British Library UK Web Archive Blog: UK Web Archive Technical Update – Autumn 2023. “The most important achievement over the last quarter has been establishing a replica of the UK Web Archive holdings at the National Library of Scotland (NLS). The five servers we’d filled with data were shipped, and our NLS colleagues kindly unpacked and installed them. We visited a few weeks later, finishing off the configuration of the servers so they can be monitored by the NLS staff and remotely managed by us.”
Spotted via Google Alerts: British Civil Wars Memorial Database. “This database provides information about monuments, including memorials, plaques and information boards, located across the British Isles which relate to events concerning and key figures associated with the British Civil Wars 1639-1660. It also covers monuments located anywhere in the world relating to soldiers who served in the British Isles between 1639-1660.”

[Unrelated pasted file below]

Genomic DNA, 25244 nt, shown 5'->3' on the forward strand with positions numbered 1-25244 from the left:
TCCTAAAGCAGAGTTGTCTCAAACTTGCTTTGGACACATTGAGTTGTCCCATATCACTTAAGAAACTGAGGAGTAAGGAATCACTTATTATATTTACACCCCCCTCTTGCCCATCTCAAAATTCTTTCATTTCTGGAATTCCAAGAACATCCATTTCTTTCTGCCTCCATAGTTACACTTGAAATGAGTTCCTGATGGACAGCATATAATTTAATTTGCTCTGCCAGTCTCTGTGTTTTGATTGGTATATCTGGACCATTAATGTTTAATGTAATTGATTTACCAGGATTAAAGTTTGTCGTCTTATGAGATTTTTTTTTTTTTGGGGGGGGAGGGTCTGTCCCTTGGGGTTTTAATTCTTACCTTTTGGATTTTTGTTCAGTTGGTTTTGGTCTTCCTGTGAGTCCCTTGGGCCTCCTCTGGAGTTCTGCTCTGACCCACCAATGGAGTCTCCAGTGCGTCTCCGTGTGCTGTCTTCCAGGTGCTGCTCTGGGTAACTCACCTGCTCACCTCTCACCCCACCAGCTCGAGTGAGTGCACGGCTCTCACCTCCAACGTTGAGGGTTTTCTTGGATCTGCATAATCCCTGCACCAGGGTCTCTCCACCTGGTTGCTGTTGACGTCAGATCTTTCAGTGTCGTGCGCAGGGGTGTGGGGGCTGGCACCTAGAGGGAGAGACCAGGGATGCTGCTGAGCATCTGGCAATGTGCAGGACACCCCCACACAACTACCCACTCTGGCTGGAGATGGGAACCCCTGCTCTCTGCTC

Global Legal Post: UK’s Competition Appeals Tribunal approves consolidation of Google claims in ad tech litigation. “The Competition Appeal Tribunal has approved the consolidation of two multi-billion-pound claims against Google on advertising technology. Consolidation of the claims, brought by Charles Arthur and Claudio Pollack, will now proceed to a certification hearing in January 2024. Both parties sought to bring an opt-out collective claim on behalf of website publishers and app developers, who they say had suffered loss due to Google’s abuse of its dominant position.”